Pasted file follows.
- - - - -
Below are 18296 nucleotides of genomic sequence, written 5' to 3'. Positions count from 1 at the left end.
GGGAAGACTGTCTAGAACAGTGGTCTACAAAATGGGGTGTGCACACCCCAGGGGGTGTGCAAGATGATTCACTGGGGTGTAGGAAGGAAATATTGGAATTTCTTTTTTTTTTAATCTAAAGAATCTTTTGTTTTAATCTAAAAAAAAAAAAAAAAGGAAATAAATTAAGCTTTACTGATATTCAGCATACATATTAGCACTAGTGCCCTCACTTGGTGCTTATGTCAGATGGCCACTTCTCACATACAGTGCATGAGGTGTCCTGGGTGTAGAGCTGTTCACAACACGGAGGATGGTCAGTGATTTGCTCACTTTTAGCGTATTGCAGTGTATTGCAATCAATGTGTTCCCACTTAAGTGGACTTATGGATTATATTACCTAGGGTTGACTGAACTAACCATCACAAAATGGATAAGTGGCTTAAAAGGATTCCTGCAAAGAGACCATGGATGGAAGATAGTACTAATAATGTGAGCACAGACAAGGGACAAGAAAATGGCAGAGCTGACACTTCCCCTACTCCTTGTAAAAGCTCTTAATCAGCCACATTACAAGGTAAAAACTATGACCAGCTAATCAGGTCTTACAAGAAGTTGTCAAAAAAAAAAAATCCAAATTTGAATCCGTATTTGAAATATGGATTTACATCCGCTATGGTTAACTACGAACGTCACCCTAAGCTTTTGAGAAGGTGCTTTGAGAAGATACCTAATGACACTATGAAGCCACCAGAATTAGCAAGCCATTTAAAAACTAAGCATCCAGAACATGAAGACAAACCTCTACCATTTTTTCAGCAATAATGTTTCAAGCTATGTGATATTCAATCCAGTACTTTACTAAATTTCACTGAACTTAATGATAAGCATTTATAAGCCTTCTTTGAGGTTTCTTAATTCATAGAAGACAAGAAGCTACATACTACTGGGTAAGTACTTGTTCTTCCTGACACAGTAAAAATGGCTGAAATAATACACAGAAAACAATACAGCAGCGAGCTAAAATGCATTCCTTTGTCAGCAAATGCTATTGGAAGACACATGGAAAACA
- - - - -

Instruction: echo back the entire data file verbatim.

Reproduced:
Below are 18296 nucleotides of genomic sequence, written 5' to 3'. Positions count from 1 at the left end.
GGGAAGACTGTCTAGAACAGTGGTCTACAAAATGGGGTGTGCACACCCCAGGGGGTGTGCAAGATGATTCACTGGGGTGTAGGAAGGAAATATTGGAATTTCTTTTTTTTTTAATCTAAAGAATCTTTTGTTTTAATCTAAAAAAAAAAAAAAAAGGAAATAAATTAAGCTTTACTGATATTCAGCATACATATTAGCACTAGTGCCCTCACTTGGTGCTTATGTCAGATGGCCACTTCTCACATACAGTGCATGAGGTGTCCTGGGTGTAGAGCTGTTCACAACACGGAGGATGGTCAGTGATTTGCTCACTTTTAGCGTATTGCAGTGTATTGCAATCAATGTGTTCCCACTTAAGTGGACTTATGGATTATATTACCTAGGGTTGACTGAACTAACCATCACAAAATGGATAAGTGGCTTAAAAGGATTCCTGCAAAGAGACCATGGATGGAAGATAGTACTAATAATGTGAGCACAGACAAGGGACAAGAAAATGGCAGAGCTGACACTTCCCCTACTCCTTGTAAAAGCTCTTAATCAGCCACATTACAAGGTAAAAACTATGACCAGCTAATCAGGTCTTACAAGAAGTTGTCAAAAAAAAAAAATCCAAATTTGAATCCGTATTTGAAATATGGATTTACATCCGCTATGGTTAACTACGAACGTCACCCTAAGCTTTTGAGAAGGTGCTTTGAGAAGATACCTAATGACACTATGAAGCCACCAGAATTAGCAAGCCATTTAAAAACTAAGCATCCAGAACATGAAGACAAACCTCTACCATTTTTTCAGCAATAATGTTTCAAGCTATGTGATATTCAATCCAGTACTTTACTAAATTTCACTGAACTTAATGATAAGCATTTATAAGCCTTCTTTGAGGTTTCTTAATTCATAGAAGACAAGAAGCTACATACTACTGGGTAAGTACTTGTTCTTCCTGACACAGTAAAAATGGCTGAAATAATACACAGAAAACAATACAGCAGCGAGCTAAAATGCATTCCTTTGTCAGCAAATGCTATTGGAAGACACATGGAAAACA